HeadShot September 2014.jpg

Kieran Jacobsen is the Head of Information Technology at Readify, a Microsoft MVP and regular speaker at conferences throughout Australia.

Accessing the Internet from PowerShell: Download Files Part 1


Today we are going to download files from the internet, and other few places as a continuation of the series on the WebClient class in the .Net framework. The WebClient class has a method called DownloadFile, which as the name says, allows us to download files from many sources including HTTP, HTTPS, FTP and \\server\share locations. The aim will be by the end of this to have a CMDLet allowing us to download files from these various locations.

So, how does the DownloadFile method work? Here is an example:

The only issue with DownloadFile is that we need to specify a filename as the destination. This is something we will need to work around/with.

So if we wanted design a CMDLet around this, what should we consider? Firstly, let’s just ignore headers and encoding types and all that junk and assume we will handle that. What else is there? Well for a CMDLet that downloads files, we probably want to be able to use it in the pipeline, that is, I might want to pipe an array or list of URLs to that CMDLet and have it download them all. Next I don't want to have to specify the destination file name and folder all the time, but that doesn't mean I might not want to specify one or the other down the track. Finally, I hate downloading a file twice, or accidently overwriting a destination file. I want the CMDLet to not overwrite files unless I tell it to, and if it is, warn me about it.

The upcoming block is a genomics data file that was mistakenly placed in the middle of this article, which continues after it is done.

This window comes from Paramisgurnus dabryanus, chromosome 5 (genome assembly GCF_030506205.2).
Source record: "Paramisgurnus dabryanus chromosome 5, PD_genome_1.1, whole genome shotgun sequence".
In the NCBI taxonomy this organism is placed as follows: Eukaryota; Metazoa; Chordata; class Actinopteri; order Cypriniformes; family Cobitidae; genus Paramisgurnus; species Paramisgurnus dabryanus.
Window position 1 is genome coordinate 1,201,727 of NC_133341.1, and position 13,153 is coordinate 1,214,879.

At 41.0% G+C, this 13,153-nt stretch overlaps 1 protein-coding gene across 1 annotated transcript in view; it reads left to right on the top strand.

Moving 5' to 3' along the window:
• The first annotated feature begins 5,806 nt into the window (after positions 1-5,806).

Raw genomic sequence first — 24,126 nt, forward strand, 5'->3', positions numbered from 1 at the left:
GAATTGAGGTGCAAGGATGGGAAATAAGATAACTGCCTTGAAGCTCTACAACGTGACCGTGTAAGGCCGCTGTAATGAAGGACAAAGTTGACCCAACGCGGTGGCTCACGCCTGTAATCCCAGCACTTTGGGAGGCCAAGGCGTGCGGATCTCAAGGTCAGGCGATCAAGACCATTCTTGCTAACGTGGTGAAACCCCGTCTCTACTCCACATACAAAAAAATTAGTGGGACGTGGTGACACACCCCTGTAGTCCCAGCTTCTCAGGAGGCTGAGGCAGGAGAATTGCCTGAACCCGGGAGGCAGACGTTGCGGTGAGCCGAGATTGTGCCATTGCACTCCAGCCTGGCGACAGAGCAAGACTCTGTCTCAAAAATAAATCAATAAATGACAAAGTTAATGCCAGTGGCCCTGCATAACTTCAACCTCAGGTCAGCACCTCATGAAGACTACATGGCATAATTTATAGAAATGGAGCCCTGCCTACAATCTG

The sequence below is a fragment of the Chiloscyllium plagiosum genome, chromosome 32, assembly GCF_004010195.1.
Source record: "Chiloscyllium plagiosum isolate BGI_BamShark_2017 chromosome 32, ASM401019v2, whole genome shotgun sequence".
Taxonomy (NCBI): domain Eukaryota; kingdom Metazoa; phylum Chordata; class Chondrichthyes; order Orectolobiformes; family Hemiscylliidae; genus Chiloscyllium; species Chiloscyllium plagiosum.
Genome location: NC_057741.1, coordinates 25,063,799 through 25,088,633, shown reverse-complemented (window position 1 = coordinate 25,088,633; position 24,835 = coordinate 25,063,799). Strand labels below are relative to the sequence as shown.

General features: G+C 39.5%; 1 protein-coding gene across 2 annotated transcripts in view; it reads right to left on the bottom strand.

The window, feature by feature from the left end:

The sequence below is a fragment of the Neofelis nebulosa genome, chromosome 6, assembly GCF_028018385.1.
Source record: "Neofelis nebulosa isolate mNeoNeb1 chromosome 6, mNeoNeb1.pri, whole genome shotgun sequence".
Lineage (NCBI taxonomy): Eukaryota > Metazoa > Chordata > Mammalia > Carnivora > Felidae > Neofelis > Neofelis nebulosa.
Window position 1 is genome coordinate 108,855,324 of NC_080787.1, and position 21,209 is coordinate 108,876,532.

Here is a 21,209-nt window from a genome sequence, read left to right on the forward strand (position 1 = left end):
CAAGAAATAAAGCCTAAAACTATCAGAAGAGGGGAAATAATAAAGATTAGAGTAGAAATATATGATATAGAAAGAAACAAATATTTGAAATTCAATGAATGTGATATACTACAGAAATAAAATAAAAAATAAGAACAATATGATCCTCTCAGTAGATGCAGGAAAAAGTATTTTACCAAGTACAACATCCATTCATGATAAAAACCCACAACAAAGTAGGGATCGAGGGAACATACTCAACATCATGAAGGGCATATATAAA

So here are the requirements:

  • ·         We want to be able to pipe URLs to the CMDLet so they can be downloaded
  • ·         Destination filename optional. CMDLet to determine filename if none specified
  • ·         Destination folder/directory optional. We might want to send a file to a different directory than the current working directory.
  • ·         By default, do not overwrite files. If we tell the CMDLet to overwrite files, it should warn us

Well supporting the pipeline when writing a CMDLet is easy, we simply use the begin{} process {} end {} syntax. If we do things in a clever way, we should be able to reduce the amount of work we are doing for a large list of downloads.

The second requirement, optionally specifying the filename to download the file to...that can be a little more difficult! The trick is to have two parameters, filename and directory. Depending on what is or isn’t specified, we can do 4 different things.

  1. 1.       If both are specified -> join the two together
  2. 2.       If no filename or destination directory is specified -> the destination is the current directory (converted from .) joined with the "leaf" part of the URL
  3. 3.       If no filename is specified, but a directory is -> the destination is the specified directory joined with the "leaf" part of the URL
  4. 4.       If filename is specified but a directory is not -> The destination  is the current directory (converted from .) joined with the specified filename

The final requirement, not overwriting files by default, is also pretty simple, we can test to see if a file exist, if it doesn't then we are ok to download the file to the destination, otherwise we need a switch parameter, something like -clobber, to tell the CMDLet if its ok to overwrite the file. If it’s not ok, we will throw an error, if it is, we will use the write-warning to make sure we know that a file is being overwritten.

We will look at the cmdlet, next time.


Accessing the Internet from PowerShell: Download Files Part 2

Advanced Parameter Validation (revisiting get-filehash)